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(Reference retrieved automatically from Web of Science through information on FAPESP grant and its corresponding number as mentioned in the publication by the authors.)

Tumor Microenvironment Autophagic Processes and Cachexia: The Missing Link?

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Goncalves, Renata de Castro [1, 2] ; Freire, Paula Paccielli [3] ; Coletti, Dario [4, 5] ; Seelaender, Marilia [1, 2]
Total Authors: 4
[1] Univ Sao Paulo, Inst Biomed Sci, Sao Paulo - Brazil
[2] Univ Sao Paulo, Canc Metab Res Grp, Dept Surg, LIM26 HC, Fac Med, Sao Paulo - Brazil
[3] Univ Sao Paulo, Inst Biomed Sci, Dept Immunol, Sao Paulo - Brazil
[4] Sorbonne Univ, CNRS UMR 8256, Inserm U1164, Biol Adaptat & Aging B2A, Paris - France
[5] Sapienza Univ Rome, Dept Anat Histol Forens Med & Orthoped, Histol & Med Embryol Sect, Rome - Italy
Total Affiliations: 5
Document type: Review article
Source: FRONTIERS IN ONCOLOGY; v. 10, FEB 2 2021.
Web of Science Citations: 0

Cachexia is a syndrome that affects the entire organism and presents a variable plethora of symptoms in patients, always associated with continuous and involuntary degradation of skeletal muscle mass and function loss. In cancer, this syndrome occurs in 50% of all patients, while prevalence increases to 80% as the disease worsens, reducing quality of life, treatment tolerance, therapeutic response, and survival. Both chronic systemic inflammation and immunosuppression, paradoxically, correspond to important features in cachexia patients. Systemic inflammation in cachexia is fueled by the interaction between tumor and peripheral tissues with significant involvement of infiltrating immune cells, both in the peripheral tissues and in the tumor itself. Autophagy, as a process of regulating cellular metabolism and homeostasis, can interfere with the metabolic profile in the tumor microenvironment. Under a scenario of balanced autophagy in the tumor microenvironment, the infiltrating immune cells control cytokine production and secretion. On the other hand, when autophagy is unbalanced or dysfunctional within the tumor microenvironment, there is an impairment in the regulation of immune cell's inflammatory phenotype. The inflammatory phenotype upregulates metabolic consumption and cytokine production, not only in the tumor microenvironment but also in other tissues and organs of the host. We propose that cachexia-related chronic inflammation can be, at least, partly associated with the failure of autophagic processes in tumor cells. Autophagy endangers tumor cell viability by producing immunogenic tumor antigens, thus eliciting the immune response necessary to counteract tumor progression, while preventing the establishment of inflammation, a hallmark of cachexia. Comprehensive understanding of this complex functional dichotomy may enhance cancer treatment response and prevent/mitigate cancer cachexia. This review summarizes the recent available literature regarding the role of autophagy within the tumor microenvironment and the consequences eliciting the development of cancer cachexia. (AU)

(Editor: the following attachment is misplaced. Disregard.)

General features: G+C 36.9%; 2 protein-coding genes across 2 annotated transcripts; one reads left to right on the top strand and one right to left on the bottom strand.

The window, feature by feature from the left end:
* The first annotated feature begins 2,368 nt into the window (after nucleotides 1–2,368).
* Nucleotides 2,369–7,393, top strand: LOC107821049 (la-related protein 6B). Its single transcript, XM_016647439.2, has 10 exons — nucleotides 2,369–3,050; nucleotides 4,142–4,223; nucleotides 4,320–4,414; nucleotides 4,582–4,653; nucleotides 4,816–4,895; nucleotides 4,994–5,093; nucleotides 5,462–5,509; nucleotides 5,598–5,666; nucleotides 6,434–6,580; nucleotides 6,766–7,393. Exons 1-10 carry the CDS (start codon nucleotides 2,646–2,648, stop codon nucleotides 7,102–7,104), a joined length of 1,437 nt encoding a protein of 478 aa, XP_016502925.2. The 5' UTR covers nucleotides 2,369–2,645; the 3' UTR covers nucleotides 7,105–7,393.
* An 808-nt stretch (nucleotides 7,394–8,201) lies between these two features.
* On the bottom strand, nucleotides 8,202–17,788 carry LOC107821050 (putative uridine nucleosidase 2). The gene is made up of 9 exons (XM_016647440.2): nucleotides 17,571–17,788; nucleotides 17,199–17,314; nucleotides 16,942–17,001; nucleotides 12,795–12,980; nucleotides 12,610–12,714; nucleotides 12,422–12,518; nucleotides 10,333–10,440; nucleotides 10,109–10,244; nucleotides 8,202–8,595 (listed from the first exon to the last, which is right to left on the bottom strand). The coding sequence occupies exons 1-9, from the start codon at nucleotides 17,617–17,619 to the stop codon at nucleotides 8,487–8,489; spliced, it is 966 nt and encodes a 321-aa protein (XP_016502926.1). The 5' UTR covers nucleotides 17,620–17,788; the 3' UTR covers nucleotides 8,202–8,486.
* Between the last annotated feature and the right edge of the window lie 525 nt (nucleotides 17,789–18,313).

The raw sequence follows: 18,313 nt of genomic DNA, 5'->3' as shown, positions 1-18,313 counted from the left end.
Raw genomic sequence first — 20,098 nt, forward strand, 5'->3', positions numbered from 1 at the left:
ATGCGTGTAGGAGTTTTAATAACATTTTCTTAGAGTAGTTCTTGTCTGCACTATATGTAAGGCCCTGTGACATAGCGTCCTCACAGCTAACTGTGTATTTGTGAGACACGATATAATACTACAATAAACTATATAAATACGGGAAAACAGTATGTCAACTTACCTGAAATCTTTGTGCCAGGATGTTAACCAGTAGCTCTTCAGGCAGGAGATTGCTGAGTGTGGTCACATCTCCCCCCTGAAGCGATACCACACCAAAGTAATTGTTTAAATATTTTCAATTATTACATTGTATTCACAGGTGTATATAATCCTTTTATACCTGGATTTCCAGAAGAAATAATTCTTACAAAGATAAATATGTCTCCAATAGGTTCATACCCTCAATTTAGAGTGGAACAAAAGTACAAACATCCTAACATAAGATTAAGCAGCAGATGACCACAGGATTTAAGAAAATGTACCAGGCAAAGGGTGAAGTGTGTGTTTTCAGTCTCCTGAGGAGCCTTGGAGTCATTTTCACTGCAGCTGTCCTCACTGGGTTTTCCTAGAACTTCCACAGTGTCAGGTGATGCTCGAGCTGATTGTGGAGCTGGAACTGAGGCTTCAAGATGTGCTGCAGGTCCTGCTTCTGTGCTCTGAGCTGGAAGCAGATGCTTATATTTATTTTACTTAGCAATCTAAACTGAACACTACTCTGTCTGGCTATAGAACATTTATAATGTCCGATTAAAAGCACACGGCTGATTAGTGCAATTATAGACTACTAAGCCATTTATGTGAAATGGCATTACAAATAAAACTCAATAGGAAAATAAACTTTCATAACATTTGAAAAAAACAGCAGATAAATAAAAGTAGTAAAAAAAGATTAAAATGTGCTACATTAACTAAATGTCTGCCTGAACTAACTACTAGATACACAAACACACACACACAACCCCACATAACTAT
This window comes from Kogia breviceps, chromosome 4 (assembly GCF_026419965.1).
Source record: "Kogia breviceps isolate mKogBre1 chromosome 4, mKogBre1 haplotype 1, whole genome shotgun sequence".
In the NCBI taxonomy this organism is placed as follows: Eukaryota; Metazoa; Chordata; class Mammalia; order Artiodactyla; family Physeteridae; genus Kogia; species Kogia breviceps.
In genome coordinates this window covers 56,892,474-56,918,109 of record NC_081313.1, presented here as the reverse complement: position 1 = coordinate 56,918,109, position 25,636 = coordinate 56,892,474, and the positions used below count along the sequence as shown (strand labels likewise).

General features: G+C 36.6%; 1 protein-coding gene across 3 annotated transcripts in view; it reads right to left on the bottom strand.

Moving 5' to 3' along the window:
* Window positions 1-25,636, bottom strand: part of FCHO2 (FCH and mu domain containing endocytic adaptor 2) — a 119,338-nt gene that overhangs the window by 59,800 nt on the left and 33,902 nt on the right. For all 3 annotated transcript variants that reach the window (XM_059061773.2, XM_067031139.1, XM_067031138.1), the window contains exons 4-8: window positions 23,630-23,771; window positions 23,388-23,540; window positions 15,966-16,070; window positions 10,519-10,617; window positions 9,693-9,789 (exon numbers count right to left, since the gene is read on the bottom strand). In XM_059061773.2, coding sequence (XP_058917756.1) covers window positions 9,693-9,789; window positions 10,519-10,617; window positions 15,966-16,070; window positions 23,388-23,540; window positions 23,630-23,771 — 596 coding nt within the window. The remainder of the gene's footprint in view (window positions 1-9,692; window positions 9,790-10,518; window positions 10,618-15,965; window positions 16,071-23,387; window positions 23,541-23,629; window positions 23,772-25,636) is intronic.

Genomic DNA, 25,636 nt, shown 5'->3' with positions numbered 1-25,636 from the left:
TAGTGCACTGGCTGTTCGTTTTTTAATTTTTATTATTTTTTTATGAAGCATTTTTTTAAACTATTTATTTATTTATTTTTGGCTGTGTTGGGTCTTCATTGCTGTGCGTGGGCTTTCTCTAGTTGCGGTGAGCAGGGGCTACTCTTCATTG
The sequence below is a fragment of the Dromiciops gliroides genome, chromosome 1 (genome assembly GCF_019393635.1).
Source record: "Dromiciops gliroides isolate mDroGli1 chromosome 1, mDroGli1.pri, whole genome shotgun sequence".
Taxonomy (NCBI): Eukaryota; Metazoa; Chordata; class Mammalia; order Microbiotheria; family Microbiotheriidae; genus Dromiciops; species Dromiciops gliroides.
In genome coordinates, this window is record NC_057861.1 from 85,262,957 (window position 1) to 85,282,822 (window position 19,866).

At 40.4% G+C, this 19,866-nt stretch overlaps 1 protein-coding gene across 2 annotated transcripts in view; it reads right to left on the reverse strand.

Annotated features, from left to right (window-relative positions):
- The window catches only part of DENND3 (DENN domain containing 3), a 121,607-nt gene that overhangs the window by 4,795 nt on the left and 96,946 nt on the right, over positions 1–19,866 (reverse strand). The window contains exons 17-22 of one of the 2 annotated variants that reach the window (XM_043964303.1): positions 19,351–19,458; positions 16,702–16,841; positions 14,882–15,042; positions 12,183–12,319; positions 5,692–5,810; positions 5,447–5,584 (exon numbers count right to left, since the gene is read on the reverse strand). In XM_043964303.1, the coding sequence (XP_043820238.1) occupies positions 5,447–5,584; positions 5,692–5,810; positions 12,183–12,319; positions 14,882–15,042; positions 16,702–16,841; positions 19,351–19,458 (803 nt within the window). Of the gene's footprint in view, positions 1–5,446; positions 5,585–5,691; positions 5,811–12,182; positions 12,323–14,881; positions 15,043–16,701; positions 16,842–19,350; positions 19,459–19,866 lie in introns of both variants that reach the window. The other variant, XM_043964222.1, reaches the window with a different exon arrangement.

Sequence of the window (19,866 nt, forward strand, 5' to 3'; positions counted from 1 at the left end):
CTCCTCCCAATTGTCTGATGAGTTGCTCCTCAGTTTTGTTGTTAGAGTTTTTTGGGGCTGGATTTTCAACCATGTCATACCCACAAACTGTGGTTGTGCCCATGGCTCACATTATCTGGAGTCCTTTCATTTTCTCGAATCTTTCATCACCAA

FAPESP's process: 20/09146-1 - Systemic and integrative analysis of molecular mechanisms associated with immunoregulation in patients with COVID-19
Grantee:Paula Paccielli Freire
Support type: Scholarships in Brazil - Post-Doctorate
FAPESP's process: 12/50079-0 - Systemic inflammation in cachectic cancer patients: mechanisms and therapeutical strategies, a translational medicine approach
Grantee:Marilia Cerqueira Leite Seelaender
Support type: Research Projects - Thematic Grants
FAPESP's process: 20/07765-6 - Adipose tissue contribution to the citokine storm of COVID 19 patients
Grantee:Marilia Cerqueira Leite Seelaender
Support type: Regular Research Grants